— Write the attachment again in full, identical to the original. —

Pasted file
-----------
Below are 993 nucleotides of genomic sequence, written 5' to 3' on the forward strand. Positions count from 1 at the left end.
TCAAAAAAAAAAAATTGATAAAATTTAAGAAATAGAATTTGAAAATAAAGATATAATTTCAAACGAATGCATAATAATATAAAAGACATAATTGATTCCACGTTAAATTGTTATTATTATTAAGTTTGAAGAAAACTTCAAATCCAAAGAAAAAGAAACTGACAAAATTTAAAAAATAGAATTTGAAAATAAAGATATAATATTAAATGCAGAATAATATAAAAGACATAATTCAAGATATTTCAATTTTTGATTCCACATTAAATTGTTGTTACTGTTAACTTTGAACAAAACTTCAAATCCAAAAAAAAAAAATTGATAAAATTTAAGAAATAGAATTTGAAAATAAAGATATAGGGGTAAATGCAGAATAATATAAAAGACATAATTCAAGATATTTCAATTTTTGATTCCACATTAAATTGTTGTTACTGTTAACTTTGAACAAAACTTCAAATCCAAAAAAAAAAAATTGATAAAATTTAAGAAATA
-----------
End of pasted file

Below are 993 nucleotides of genomic sequence, written 5' to 3' on the forward strand. Positions count from 1 at the left end.
TCAAAAAAAAAAAATTGATAAAATTTAAGAAATAGAATTTGAAAATAAAGATATAATTTCAAACGAATGCATAATAATATAAAAGACATAATTGATTCCACGTTAAATTGTTATTATTATTAAGTTTGAAGAAAACTTCAAATCCAAAGAAAAAGAAACTGACAAAATTTAAAAAATAGAATTTGAAAATAAAGATATAATATTAAATGCAGAATAATATAAAAGACATAATTCAAGATATTTCAATTTTTGATTCCACATTAAATTGTTGTTACTGTTAACTTTGAACAAAACTTCAAATCCAAAAAAAAAAAATTGATAAAATTTAAGAAATAGAATTTGAAAATAAAGATATAGGGGTAAATGCAGAATAATATAAAAGACATAATTCAAGATATTTCAATTTTTGATTCCACATTAAATTGTTGTTACTGTTAACTTTGAACAAAACTTCAAATCCAAAAAAAAAAAATTGATAAAATTTAAGAAATA